Kids Up Front

A banana is neither a Taki nor a fruit

By: Belinda Chiu, guest blogger

Unlike many of the amazing volunteer chefs at Operation FrontLine, I am not a trained chef. I am not a professional cook. But I love to cook, love to eat, and love raising awareness about healthy eating and cooking with children. So two months ago, I found myself being the Volunteer Chef for a Kids Up Front class at Forest View Elementary School.

For six weeks, I worked with an incredible team, including the nutritionist Jennifer Hale who is expecting her own little “kid up front” any day now. I was so impressed not only with the expertise of my fellow instructors, but also how thoughtful and committed they were. With a natural ability to connect with our students, Jennifer made the complicated nutritional pyramid fun and understandable.

Of course, without the students, there would be no OFL. We started out with 8 girls and 2 boys and mid-point, it was just the ladies remaining due to scheduling conflicts. Nonetheless, the all-female class forged ahead.

The students were all fourth graders, and some of the brightest, sweetest, spunkiest young ladies I have met. They were all deeply engaged and curious and wanted to learn. Many were gourmands-in the-making, already sous chefs at home with sophisticated palates.

One interesting foodstuff they all seem to have a taste for are Takis. Call me old or ignorant, but I had no ideas what Takis are. I finally gathered that these were spicy corn chips made up of who knows what. Coming from the perspective on encouraging healthy, whole, local, fresh foods…Takis hasn’t quite entered into my pantry. But these students sure loved them.

So how to get young people away from the addictive taste of additive-filled “corn chips” to fresh fruits and vegetables as snacks? Make them cook!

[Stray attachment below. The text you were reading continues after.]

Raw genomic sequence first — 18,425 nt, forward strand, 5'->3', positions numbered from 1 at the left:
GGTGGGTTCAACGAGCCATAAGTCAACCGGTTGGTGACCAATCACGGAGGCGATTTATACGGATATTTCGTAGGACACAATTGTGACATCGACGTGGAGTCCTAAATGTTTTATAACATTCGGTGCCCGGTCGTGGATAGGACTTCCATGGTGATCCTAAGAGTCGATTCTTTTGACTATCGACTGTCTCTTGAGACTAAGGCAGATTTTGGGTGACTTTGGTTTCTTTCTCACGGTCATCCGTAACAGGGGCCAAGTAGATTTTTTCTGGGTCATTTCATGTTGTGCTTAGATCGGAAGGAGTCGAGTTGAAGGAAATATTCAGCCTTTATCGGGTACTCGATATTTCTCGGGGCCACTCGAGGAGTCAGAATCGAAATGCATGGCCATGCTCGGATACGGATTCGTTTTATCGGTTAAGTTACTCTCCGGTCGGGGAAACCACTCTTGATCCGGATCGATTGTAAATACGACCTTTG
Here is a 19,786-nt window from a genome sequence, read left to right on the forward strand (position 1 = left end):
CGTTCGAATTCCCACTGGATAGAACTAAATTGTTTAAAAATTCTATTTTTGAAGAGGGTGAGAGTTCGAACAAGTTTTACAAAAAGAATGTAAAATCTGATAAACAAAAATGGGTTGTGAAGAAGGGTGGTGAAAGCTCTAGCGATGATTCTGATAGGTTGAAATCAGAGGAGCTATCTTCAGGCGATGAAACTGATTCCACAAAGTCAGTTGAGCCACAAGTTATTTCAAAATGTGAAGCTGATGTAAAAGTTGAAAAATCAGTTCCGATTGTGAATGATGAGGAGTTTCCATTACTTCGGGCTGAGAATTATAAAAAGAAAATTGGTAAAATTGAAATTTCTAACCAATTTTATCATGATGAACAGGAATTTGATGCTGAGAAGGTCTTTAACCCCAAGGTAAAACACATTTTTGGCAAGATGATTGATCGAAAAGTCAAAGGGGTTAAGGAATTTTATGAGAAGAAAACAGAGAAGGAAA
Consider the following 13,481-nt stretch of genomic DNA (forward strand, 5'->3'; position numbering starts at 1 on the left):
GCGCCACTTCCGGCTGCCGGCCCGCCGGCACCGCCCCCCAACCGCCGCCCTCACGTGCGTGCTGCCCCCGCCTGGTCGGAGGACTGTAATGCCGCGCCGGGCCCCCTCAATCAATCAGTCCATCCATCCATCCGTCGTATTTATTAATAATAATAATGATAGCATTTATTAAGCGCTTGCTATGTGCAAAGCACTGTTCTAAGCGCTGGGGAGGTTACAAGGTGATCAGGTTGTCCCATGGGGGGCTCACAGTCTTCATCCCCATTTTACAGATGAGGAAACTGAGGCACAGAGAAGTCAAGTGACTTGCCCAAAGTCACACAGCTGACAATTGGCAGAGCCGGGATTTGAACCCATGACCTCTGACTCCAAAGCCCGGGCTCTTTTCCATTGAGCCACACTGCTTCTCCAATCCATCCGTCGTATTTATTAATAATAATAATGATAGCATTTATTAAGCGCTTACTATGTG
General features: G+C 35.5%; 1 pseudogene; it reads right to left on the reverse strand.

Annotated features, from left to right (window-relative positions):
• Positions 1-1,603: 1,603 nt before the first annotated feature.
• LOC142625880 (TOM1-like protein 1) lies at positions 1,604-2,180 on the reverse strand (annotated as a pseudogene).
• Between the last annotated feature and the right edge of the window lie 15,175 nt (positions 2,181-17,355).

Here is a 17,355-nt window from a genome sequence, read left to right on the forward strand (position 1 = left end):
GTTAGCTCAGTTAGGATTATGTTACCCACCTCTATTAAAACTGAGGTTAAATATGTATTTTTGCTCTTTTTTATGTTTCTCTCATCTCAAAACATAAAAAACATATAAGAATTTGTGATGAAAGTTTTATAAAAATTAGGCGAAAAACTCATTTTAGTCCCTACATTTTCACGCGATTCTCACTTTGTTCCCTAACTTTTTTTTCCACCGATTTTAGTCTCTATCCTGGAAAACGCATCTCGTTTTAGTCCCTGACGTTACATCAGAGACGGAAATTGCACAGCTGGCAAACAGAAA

Week by week, we followed this wonderful curriculum and learned about the major food groups. We made black bean tacos and pretzels-from-scratch and vegetable soup. Yes, VEGETABLE soup. Despite initial complaints about those greens, wouldn’t you know it - the vegetable soup they made? They ate every last drop.

How did that happen?

Well, these young women learned some critical knife skills (“the claw!”), how to chop, how to read recipes. They learned how to say different foods in five languages: apple (English), manzana (Spanish), apfel (German), pomme (French), ping guo (Cantonese). They learned how to multiple by doubling recipes and how to improvise when we messed up – which we did several times.

They become in charge of their own learning and their own health – and they dared to try all sorts of new foods. They learned how their foods is tied to their health (this class, for some reason, was obsessed with Vitamin D and where and how to get it. I have no idea why).

And by Week Five, when we asked them what they had for snacks, all the girls named some kind of fruit. Including bananas, which I learned along with my students, is NOT technically a fruit. A banana is an herb! Fruit or herb, these young culinary artists took ownership of their learning, taught me that I still have much to learn, and are proof that learning happens everywhere and that learning can be – and should be – fun.

Takis was mentioned by no one.